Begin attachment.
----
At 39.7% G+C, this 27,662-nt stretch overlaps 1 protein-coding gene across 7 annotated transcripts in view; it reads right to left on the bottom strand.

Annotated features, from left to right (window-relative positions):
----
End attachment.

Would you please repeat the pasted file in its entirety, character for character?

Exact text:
At 39.7% G+C, this 27,662-nt stretch overlaps 1 protein-coding gene across 7 annotated transcripts in view; it reads right to left on the bottom strand.

Annotated features, from left to right (window-relative positions):